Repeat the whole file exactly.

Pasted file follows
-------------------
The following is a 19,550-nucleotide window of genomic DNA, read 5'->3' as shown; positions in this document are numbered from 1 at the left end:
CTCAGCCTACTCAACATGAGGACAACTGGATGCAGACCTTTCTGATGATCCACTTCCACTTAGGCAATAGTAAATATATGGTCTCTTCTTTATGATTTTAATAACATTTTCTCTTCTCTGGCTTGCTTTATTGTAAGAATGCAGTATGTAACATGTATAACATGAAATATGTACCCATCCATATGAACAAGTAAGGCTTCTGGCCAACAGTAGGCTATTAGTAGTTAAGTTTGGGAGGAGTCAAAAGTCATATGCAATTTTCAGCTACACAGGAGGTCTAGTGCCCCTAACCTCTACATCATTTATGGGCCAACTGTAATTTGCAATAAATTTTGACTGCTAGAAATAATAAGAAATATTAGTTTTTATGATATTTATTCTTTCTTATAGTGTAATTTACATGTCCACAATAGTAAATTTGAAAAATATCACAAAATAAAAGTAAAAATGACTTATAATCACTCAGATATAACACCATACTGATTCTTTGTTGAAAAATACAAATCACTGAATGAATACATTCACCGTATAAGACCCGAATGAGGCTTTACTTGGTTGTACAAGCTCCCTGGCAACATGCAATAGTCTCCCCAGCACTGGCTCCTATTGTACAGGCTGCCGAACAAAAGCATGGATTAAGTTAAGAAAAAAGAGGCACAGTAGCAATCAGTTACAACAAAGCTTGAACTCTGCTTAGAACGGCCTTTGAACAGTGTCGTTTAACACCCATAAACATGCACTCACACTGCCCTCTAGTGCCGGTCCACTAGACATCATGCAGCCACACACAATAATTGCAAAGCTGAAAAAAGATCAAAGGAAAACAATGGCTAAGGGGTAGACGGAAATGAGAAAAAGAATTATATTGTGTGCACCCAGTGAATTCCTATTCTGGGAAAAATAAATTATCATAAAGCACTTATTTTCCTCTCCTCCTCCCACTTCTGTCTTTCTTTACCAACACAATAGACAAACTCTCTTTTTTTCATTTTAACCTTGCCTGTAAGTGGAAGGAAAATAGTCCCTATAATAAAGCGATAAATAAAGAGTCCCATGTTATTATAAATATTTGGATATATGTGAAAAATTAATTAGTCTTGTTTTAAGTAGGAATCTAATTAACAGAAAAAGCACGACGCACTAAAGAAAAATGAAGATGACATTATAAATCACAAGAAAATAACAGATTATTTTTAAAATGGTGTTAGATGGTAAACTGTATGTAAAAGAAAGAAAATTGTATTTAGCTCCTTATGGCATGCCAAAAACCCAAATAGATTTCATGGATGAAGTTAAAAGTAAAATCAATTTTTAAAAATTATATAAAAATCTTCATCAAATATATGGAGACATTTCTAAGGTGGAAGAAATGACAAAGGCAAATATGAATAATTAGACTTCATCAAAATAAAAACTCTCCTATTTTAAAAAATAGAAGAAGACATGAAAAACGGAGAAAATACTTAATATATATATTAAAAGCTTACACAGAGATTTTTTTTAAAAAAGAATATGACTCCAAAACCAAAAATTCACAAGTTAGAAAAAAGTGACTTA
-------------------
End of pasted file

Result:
The following is a 19,550-nucleotide window of genomic DNA, read 5'->3' as shown; positions in this document are numbered from 1 at the left end:
CTCAGCCTACTCAACATGAGGACAACTGGATGCAGACCTTTCTGATGATCCACTTCCACTTAGGCAATAGTAAATATATGGTCTCTTCTTTATGATTTTAATAACATTTTCTCTTCTCTGGCTTGCTTTATTGTAAGAATGCAGTATGTAACATGTATAACATGAAATATGTACCCATCCATATGAACAAGTAAGGCTTCTGGCCAACAGTAGGCTATTAGTAGTTAAGTTTGGGAGGAGTCAAAAGTCATATGCAATTTTCAGCTACACAGGAGGTCTAGTGCCCCTAACCTCTACATCATTTATGGGCCAACTGTAATTTGCAATAAATTTTGACTGCTAGAAATAATAAGAAATATTAGTTTTTATGATATTTATTCTTTCTTATAGTGTAATTTACATGTCCACAATAGTAAATTTGAAAAATATCACAAAATAAAAGTAAAAATGACTTATAATCACTCAGATATAACACCATACTGATTCTTTGTTGAAAAATACAAATCACTGAATGAATACATTCACCGTATAAGACCCGAATGAGGCTTTACTTGGTTGTACAAGCTCCCTGGCAACATGCAATAGTCTCCCCAGCACTGGCTCCTATTGTACAGGCTGCCGAACAAAAGCATGGATTAAGTTAAGAAAAAAGAGGCACAGTAGCAATCAGTTACAACAAAGCTTGAACTCTGCTTAGAACGGCCTTTGAACAGTGTCGTTTAACACCCATAAACATGCACTCACACTGCCCTCTAGTGCCGGTCCACTAGACATCATGCAGCCACACACAATAATTGCAAAGCTGAAAAAAGATCAAAGGAAAACAATGGCTAAGGGGTAGACGGAAATGAGAAAAAGAATTATATTGTGTGCACCCAGTGAATTCCTATTCTGGGAAAAATAAATTATCATAAAGCACTTATTTTCCTCTCCTCCTCCCACTTCTGTCTTTCTTTACCAACACAATAGACAAACTCTCTTTTTTTCATTTTAACCTTGCCTGTAAGTGGAAGGAAAATAGTCCCTATAATAAAGCGATAAATAAAGAGTCCCATGTTATTATAAATATTTGGATATATGTGAAAAATTAATTAGTCTTGTTTTAAGTAGGAATCTAATTAACAGAAAAAGCACGACGCACTAAAGAAAAATGAAGATGACATTATAAATCACAAGAAAATAACAGATTATTTTTAAAATGGTGTTAGATGGTAAACTGTATGTAAAAGAAAGAAAATTGTATTTAGCTCCTTATGGCATGCCAAAAACCCAAATAGATTTCATGGATGAAGTTAAAAGTAAAATCAATTTTTAAAAATTATATAAAAATCTTCATCAAATATATGGAGACATTTCTAAGGTGGAAGAAATGACAAAGGCAAATATGAATAATTAGACTTCATCAAAATAAAAACTCTCCTATTTTAAAAAATAGAAGAAGACATGAAAAACGGAGAAAATACTTAATATATATATTAAAAGCTTACACAGAGATTTTTTTTAAAAAAGAATATGACTCCAAAACCAAAAATTCACAAGTTAGAAAAAAGTGACTTA